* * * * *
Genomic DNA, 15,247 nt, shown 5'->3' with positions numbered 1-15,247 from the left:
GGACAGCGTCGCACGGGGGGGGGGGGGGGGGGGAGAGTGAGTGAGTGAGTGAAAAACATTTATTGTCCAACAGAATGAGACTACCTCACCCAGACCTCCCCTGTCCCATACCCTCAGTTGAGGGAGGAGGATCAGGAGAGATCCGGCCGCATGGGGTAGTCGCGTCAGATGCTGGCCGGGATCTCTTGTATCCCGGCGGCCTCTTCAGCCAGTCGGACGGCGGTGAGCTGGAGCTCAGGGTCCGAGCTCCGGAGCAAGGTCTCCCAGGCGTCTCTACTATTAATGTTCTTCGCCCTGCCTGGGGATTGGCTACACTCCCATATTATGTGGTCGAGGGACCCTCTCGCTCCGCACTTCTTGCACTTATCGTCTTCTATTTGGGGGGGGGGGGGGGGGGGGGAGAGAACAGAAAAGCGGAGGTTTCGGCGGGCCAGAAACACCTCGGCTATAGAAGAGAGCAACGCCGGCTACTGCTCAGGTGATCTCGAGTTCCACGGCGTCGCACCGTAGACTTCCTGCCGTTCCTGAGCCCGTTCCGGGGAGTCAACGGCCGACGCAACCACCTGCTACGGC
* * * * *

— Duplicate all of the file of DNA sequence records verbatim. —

Genomic DNA, 15,247 nt, shown 5'->3' with positions numbered 1-15,247 from the left:
GGACAGCGTCGCACGGGGGGGGGGGGGGGGGGGAGAGTGAGTGAGTGAGTGAAAAACATTTATTGTCCAACAGAATGAGACTACCTCACCCAGACCTCCCCTGTCCCATACCCTCAGTTGAGGGAGGAGGATCAGGAGAGATCCGGCCGCATGGGGTAGTCGCGTCAGATGCTGGCCGGGATCTCTTGTATCCCGGCGGCCTCTTCAGCCAGTCGGACGGCGGTGAGCTGGAGCTCAGGGTCCGAGCTCCGGAGCAAGGTCTCCCAGGCGTCTCTACTATTAATGTTCTTCGCCCTGCCTGGGGATTGGCTACACTCCCATATTATGTGGTCGAGGGACCCTCTCGCTCCGCACTTCTTGCACTTATCGTCTTCTATTTGGGGGGGGGGGGGGGGGGGGGAGAGAACAGAAAAGCGGAGGTTTCGGCGGGCCAGAAACACCTCGGCTATAGAAGAGAGCAACGCCGGCTACTGCTCAGGTGATCTCGAGTTCCACGGCGTCGCACCGTAGACTTCCTGCCGTTCCTGAGCCCGTTCCGGGGAGTCAACGGCCGACGCAACCACCTGCTACGGC